Like Rolls-Royces: bought by the discerning few

Like Rolls-Royces: bought by the discerning few

Might the initial results of a strategy which has been Smart US dropping its petrol-powered Fortwo range hold a warning for others? In November, the brand was not only outsold by Lamborghini, but Rolls-Royce was the only make which delivered fewer cars.

As from the 2018 model year, plug-in variants have become the only Smarts sold in the US and Canada. The importer for Mexico is going its own way. The Forfour, which has never been offered in the other two NAFTA countries, continues to be available there, although neither the Fortwo nor its five-door equivalent are offered in this market with electric drive. It will be fascinating to see how Smart sales fare in each of the three countries during 2018.

Year to date, Smart US has delivered a mere 2,905 cars. The equivalent for Europe (as defined by JATO Dynamics) is 83,294 units, a 4.4% drop, although of course that includes the Forfour. US sales were down by 76.9% compared to November 2016. Over the 11 months, the plunge was 42.2%. Had it not been for Rolls-Royce deliveries, Smart would have been the US market's most exclusive brand last month. Just 130 Fortwos were sold, versus 111 R-Rs (up 37%). Lamborghini delivered 139 cars, Bentley's total was 247 and Ferrari, the only other marque with registrations in three figures, sold 251 supercars. Poor Smart.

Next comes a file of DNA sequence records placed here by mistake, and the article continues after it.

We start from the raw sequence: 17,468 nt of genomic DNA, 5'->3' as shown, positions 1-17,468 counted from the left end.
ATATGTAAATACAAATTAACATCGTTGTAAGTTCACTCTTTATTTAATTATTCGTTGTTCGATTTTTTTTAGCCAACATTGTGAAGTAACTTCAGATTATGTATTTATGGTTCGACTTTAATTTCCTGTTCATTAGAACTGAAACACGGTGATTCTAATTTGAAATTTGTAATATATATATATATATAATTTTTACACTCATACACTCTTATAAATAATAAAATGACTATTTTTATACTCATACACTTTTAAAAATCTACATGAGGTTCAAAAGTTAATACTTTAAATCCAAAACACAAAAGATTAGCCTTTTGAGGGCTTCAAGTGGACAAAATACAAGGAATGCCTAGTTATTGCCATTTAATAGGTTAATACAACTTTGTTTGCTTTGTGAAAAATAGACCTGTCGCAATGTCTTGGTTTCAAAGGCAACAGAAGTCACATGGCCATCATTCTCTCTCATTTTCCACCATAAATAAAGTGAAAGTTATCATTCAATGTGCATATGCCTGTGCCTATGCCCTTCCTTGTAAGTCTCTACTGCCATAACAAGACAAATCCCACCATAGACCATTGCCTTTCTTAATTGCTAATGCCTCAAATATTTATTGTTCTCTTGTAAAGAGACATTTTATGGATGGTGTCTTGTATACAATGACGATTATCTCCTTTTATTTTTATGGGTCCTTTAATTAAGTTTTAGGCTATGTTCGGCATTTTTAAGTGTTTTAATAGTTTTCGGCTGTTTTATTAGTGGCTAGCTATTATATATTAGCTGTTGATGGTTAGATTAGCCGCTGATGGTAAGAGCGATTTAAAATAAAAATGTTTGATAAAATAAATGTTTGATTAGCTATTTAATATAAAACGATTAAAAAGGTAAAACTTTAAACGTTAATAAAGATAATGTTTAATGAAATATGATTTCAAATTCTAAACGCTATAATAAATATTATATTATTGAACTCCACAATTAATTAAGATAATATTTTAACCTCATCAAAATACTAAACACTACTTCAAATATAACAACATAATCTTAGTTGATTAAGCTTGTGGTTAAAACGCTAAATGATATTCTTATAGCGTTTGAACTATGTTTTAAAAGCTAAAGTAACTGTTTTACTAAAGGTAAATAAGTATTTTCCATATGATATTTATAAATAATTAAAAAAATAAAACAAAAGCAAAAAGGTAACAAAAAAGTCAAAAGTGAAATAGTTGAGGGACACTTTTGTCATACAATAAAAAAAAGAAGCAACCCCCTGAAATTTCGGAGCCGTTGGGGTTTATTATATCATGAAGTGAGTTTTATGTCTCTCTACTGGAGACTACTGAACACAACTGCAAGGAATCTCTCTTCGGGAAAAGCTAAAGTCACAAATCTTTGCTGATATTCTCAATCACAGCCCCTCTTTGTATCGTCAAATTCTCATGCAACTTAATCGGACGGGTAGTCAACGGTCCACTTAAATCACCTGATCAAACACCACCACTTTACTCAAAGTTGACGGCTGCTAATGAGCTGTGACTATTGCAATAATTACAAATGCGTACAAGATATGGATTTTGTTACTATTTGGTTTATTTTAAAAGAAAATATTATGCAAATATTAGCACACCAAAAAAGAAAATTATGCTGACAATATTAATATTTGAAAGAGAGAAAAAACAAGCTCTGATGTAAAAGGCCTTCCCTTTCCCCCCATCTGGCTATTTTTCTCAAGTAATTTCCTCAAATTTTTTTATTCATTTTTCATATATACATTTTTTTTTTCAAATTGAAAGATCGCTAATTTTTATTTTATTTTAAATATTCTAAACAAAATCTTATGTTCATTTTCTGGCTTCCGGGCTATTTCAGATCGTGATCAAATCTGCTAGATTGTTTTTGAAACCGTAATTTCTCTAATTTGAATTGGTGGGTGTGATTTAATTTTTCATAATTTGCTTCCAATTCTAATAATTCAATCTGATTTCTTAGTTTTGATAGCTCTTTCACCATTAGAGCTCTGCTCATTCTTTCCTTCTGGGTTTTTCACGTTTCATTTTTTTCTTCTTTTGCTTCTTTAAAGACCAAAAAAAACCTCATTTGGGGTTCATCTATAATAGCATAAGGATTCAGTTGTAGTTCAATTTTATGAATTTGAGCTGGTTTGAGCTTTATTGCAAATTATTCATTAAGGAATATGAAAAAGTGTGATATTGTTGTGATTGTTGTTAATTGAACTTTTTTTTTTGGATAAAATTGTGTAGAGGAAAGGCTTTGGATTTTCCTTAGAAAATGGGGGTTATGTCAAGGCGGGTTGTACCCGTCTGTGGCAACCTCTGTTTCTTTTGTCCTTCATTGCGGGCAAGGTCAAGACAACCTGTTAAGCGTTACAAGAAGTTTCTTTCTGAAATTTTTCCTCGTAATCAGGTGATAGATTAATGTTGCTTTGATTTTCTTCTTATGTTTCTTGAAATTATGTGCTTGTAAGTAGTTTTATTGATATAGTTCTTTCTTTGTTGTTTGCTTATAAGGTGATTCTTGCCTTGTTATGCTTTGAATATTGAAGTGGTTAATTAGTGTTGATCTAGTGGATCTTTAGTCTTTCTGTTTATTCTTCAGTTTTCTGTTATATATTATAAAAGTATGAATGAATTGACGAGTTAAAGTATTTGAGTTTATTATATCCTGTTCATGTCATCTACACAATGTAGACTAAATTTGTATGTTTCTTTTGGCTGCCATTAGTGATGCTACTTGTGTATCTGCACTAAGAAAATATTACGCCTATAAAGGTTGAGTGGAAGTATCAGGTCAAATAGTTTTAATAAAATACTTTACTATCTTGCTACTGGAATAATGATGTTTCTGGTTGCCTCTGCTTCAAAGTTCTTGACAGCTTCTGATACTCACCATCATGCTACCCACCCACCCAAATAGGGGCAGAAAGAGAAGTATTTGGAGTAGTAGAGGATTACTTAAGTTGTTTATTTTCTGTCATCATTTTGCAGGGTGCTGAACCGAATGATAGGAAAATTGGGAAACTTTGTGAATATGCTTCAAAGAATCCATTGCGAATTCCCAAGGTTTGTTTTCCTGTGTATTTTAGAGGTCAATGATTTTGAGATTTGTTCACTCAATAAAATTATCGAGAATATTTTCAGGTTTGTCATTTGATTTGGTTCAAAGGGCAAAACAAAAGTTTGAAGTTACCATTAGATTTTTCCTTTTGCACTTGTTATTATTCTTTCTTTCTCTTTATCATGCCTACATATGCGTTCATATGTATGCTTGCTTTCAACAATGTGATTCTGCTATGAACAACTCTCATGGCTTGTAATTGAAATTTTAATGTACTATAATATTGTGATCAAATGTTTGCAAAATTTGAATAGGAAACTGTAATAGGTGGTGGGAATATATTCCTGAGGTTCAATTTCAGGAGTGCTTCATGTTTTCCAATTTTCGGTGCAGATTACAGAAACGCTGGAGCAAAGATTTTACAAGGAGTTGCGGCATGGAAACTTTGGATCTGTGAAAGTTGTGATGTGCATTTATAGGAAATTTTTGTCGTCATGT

What does all of this say? Well, it could be seen as a warning to those OEMs which are rushing headlong into speculating on the future popularity of so-called 'E-mobility'. As a journalist, I must remain neutral, and my mind open to the possibilities ahead. Some days, as the inbox groans with an invasion of the latest press releases gushing about 'mobility solutions', 'electromobility', 'connectivity', 'digital solutions', 'the information superhighway' and 'Industry 4.0', it can be a trial to find the facts amongst the buzzwords. Let's leave 'iconic', 'flagship store', 'dynamic', 'keynote', 'brand ambassador' and 'brand pillars' to one side too.

If Smart cannot sell more than a handful of electric cars in the world's second largest market for passenger vehicles, then what does it say about all the vast amounts of money being spent by Tier 1s and OEMs? Perhaps Fiat Chrysler is correct in having held back for so long when it comes to EVs. And Toyota, and Honda. The latter two are now cautiously moving towards building fully electric vehicles on a relatively large scale from 2019 onwards. But neither seems aggressively enthusiastic about them.

Aside from Europe, where its performance and planning have been close to tragic, Honda has always been the company to watch. Big V8 sedans for Acura? No. Lots and lots of factory building? No. For these reasons, the company came out of the Great Recession almost unscathed, while Toyota had to move quickly to mothball new US plants.